Posted by:Emily Oduor
(By Hondo Kanhema)
To the uninformed hip-hop follower, the recent spike in the popularity of grime music may seem like a new, UK based sub genre of rap becoming popular when in fact, it has a history that dates as far back as the late 90s in the underground scene.
Londons East End has been credited as the birthplace of what we call ‘Grime’ (At the time it was also called Eskibeat, 8bar, Nu shape or Sublow), as the extremely popular rave culture started to die down in the late 90s, with UK Garage becoming the new “soundtrack of the streets”. It wasn’t long before Garage began to fade away, not because of a decrease in popularity, but rather because it was evolving down two different, but slightly similar paths, Dubstep and Grime.
Grime drew influences from rave, reggae as well as UK 2 Step Garage, not only hip-hop like most assume.
Wiley has undisputedly been credited with leading Grime to where it is nowadays, even being called the Godfather of Grime, his influence on the genre is unmatched by his peers. Wiley was a member of the Pay As You Go Cartel and had been known for MCing Garage and Jungle scenes, and was well known for his unique production style, coining it as Eskibeat. After his group Pay As You Go Cartel disbanded, Wiley formed his own collective, Roll Deep with members Dizzee Rascal and Tinchy Stryder.
The success of Wiley’s legendary “Eskimo”, a Grime and Eski classic, sprung Wiley, Grime, and his newly formed Roll Deep Crew, into the underground massive, through pirate radio, records, clubs, and clashes with other groups.
After leaving the aforementioned crew Roll Deep, Dizzie Rascal released the hit album, Boy in da Corner, which garnered attention from outside of the Grime scene. As grime became more popular in the UK throughout the mid-2000s, it spread out of London to other major British cities. Birmingham, Manchester, Nottingham, Leeds, Sheffield, Blackpool and Bristol now have Grime MCs who are currently gaining major exposure in the scene and have featured on Lord of the Mics, an annual DVD released by Boy Better Know’s Jammer featuring Grime artists battling.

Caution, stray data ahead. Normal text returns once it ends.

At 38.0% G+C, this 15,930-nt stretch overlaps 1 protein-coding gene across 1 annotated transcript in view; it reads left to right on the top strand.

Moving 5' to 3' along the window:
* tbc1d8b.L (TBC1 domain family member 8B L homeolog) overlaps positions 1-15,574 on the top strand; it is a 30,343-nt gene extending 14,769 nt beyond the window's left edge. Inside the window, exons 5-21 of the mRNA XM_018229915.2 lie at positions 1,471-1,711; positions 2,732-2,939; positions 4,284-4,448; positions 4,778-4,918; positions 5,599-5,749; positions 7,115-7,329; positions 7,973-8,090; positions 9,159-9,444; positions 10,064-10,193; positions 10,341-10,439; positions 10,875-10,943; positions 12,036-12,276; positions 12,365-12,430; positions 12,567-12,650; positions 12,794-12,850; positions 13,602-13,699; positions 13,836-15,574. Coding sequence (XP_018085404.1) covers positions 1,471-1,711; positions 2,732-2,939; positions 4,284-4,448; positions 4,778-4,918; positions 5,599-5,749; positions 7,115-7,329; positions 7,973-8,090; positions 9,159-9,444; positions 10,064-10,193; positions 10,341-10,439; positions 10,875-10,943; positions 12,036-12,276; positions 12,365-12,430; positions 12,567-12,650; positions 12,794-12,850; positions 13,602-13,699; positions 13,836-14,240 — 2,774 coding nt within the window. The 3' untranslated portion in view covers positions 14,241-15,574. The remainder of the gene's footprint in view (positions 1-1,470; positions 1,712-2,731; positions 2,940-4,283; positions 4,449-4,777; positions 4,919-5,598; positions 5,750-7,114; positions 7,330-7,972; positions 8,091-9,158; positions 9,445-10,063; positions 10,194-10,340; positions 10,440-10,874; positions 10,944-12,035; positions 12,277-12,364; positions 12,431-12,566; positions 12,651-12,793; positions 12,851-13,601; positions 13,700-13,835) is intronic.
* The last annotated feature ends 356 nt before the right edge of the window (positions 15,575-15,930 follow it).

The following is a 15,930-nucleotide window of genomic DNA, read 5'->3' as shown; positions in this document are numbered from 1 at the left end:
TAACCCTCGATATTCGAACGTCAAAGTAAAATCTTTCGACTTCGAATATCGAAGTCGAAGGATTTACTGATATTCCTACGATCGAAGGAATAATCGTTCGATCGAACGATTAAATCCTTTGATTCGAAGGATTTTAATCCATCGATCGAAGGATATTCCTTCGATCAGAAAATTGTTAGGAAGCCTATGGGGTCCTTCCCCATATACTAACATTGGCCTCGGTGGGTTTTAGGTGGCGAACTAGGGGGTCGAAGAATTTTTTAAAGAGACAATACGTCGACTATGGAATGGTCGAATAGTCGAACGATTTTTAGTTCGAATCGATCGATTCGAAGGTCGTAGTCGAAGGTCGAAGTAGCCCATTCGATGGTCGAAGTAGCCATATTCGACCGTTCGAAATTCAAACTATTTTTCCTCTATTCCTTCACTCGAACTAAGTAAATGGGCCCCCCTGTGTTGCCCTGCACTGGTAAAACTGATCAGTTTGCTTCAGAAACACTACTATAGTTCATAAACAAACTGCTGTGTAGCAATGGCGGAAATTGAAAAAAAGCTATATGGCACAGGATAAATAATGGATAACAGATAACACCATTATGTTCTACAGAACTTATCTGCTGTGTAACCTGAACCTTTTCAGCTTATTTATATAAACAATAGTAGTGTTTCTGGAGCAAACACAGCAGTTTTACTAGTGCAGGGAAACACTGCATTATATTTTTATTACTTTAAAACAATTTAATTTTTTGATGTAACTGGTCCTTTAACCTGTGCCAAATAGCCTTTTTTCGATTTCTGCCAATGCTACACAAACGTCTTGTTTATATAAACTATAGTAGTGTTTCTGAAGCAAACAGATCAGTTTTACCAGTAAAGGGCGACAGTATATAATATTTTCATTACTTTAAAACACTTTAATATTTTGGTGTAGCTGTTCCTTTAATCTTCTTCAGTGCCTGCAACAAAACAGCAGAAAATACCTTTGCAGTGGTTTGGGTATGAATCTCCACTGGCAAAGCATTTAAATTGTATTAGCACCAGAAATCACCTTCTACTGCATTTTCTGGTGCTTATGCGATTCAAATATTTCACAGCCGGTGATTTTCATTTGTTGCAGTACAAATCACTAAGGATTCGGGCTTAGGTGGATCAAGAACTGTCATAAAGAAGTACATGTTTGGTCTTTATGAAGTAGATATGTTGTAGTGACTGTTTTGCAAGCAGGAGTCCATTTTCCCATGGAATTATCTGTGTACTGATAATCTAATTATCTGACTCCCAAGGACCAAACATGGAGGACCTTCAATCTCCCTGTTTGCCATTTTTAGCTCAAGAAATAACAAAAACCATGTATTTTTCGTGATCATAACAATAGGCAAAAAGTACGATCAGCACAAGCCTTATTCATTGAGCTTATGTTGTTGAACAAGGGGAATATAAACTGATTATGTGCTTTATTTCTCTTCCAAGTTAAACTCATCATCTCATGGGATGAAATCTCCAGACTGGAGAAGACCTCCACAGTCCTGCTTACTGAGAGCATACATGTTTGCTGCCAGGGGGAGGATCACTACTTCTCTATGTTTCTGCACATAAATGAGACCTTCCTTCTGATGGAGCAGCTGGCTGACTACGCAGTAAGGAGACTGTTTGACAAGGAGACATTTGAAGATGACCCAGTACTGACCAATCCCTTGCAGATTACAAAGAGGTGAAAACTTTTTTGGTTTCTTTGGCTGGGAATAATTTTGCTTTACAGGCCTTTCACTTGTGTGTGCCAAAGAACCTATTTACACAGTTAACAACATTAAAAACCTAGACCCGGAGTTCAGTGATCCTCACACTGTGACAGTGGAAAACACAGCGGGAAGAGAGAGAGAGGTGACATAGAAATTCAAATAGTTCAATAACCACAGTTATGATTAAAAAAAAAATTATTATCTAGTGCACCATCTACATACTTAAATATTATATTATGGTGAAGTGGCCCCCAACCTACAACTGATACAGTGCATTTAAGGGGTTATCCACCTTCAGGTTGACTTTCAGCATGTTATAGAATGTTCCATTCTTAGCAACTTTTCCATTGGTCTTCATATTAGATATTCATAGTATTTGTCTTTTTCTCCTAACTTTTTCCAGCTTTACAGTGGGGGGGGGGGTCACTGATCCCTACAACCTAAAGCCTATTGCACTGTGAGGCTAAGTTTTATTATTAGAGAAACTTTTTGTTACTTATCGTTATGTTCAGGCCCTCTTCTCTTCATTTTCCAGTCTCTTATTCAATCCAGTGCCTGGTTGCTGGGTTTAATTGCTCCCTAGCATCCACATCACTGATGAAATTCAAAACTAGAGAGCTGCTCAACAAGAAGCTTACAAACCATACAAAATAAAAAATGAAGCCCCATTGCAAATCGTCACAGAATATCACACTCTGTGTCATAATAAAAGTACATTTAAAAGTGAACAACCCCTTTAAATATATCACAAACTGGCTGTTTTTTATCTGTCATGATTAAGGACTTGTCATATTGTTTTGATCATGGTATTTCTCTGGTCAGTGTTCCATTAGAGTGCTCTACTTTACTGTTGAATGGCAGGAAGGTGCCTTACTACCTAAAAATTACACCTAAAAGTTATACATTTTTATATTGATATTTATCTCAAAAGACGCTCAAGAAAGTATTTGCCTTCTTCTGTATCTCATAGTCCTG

In the late 00’s and early 10’s, Grime fell backwards to the underground when it’s companion, Dubstep, reached the mainstream and shifted focus to the loud, abrasive, testosterone fueled festival fodder that is more accurately labelled “Brostep” (quite a terrible name), it shared few of the elements of Dubstep that the Garage Heads loved and cherished in their new creation. Some grime MCs and producers experimented with “Brostep” sounds.
During this time Grime also went through some other changes. Artists like Skepta, Wiley, Tinchy Stryder, Chipmunk, and previously Dizzee Rascal, left Grime and began to make pop oriented music. Wiley even released an album that he went on to disown. Many of the people left in the Grime game began to incorporate elements of hip hop and trap into their beats, while still keeping to the basic elements of 140 BPM and a 2 step beat.
In the 10’s to present, Grime has made its comeback, for many reasons. Dubstep or “Brostep” has fallen from its mainstream status, allowing other underground UK genres to breathe and resurface. Many of the artists who left Grime came back to their new found popularity, boosted in part by the wide net cast by the internet and the ability to quickly and easily share music with a huge audience.
Grime has a very detailed and ample history, with countless beefs, artists, styles and events. As larger names like Skepta, Dizzie and Giggs begin to become more prevalent in the mainstream as well as a growing international following, it’s important to look back to the roots of a continuingly evolving genre, remembering the artists, as well as influences that pioneered the sound.